[3] Harold Holzer, Lincoln and the Power of the Press: The War for Public Opinion (New York: Simon and Schuster, 2014), XVI-XXII; Elizabeth R. Varon, “Tippecanoe and Ladies, Too: White Women and the Party Politics in Antebellum Virginia,” Journal of American History 82 (September 1995): 504. For examples of misinformation and lack of accountability, see David Klepper, “Defense for some Capitol rioters: election misinformation,” AP News, May 29, 2021 (accessed November 5, 2021), https://apnews.com/article/dc-wire-donald-trump-health-coronavirus-pandemic-election-2020-b7e929bb8d49b77d0922eae7ad3794b7.

[4] Operations of the 1st District New Hampshire, RG 110, NARA; “The Portsmouth Mob,” Portsmouth Morning Chronicle, July 17, 1863; “Rioting in Portsmouth,” Dover Enquirer, July 23, 1863; “Riot in Portsmouth,” Manchester Dollar Weekly Mirror, July 25, 1863.

[5] “The Portsmouth Mob” and “The Riot in Portsmouth,” Portsmouth Morning Chronicle, July 17 and 18, 1863; “Rioting in Portsmouth,” Dover Enquirer, July 23, 1863.

[6] Originally a Democratic paper founded by two former apprentices of Hannibal Hamlin, it had become solidly Republican by the Civil War.

[7] “Copperhead Outrages in Carroll County,” Littleton Peoples Journal, October 17, 1863; “Copperhead Outrage in Jackson,” Dover Enquirer, October 15, 1863; Oxford Democrat, October 16, 1863; “Copperheadism in Jackson,” Exeter Newsletter, October 19, 1863.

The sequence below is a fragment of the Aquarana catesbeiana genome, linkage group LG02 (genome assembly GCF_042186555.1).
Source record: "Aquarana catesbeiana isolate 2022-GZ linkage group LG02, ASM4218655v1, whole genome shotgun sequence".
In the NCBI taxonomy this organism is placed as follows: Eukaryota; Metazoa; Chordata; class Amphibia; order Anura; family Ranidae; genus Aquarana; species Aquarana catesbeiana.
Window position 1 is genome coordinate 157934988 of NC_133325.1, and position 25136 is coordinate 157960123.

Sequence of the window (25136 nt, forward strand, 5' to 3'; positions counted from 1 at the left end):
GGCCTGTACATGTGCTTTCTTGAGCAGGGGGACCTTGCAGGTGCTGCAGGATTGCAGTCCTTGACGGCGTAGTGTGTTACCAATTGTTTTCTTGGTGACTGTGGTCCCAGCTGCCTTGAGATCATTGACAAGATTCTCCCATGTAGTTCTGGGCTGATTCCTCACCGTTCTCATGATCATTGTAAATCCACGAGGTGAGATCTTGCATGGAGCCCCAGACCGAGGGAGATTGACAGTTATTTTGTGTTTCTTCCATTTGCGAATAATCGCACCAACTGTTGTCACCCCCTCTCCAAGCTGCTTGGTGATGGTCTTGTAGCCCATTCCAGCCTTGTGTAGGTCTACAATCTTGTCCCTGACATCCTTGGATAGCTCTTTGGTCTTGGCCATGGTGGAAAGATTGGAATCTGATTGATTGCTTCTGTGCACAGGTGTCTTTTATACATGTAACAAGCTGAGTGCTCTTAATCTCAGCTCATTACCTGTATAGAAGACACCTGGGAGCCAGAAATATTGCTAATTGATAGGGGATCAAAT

[8] “Copperhead Outrages in Carroll County,” Littleton Peoples Journal, October 17, 1863; “Copperheadism in Jackson,” Exeter Newsletter, October 19, 1863; “Riotous Proceedings About the Draft in Carroll County,” Manchester Dollar Weekly Mirror, October 17, 1863; “Copperhead Outrage in Jackson,” Dover Enquirer, October 15, 1863; “The Outrages in Jackson,” Portsmouth Morning Chronicle, October 13, 1863.

[9] Operations of the 1st District New Hampshire, RG 110, NARA; “Letter from Jackson,” Dover Enquirer, October 29, 1863; “The Disturbance in Jackson,” Manchester Dollar Weekly Mirror, October 24, 1863.

[10] Operations of the 1st District New Hampshire, RG 110, NARA.

[11] “Fryeburg Items,” Oxford Democrat, November 17, 1865.

Nathan Marzoli

Nathan A. Marzoli is a Staff Historian at the Air National Guard History Office, located on Joint-Base Andrews, Maryland. A U.S. Air Force veteran, he completed a bachelor’s degree in history and a master’s degree in history and museum studies at the University of New Hampshire. Mr. Marzoli’s primary research and writing interests focus on conscription in the Civil War North—specifically the relationships between civilians and Federal draft officials. He is the author of several articles in journals such as Army History and Civil War History, as well as numerous blog posts.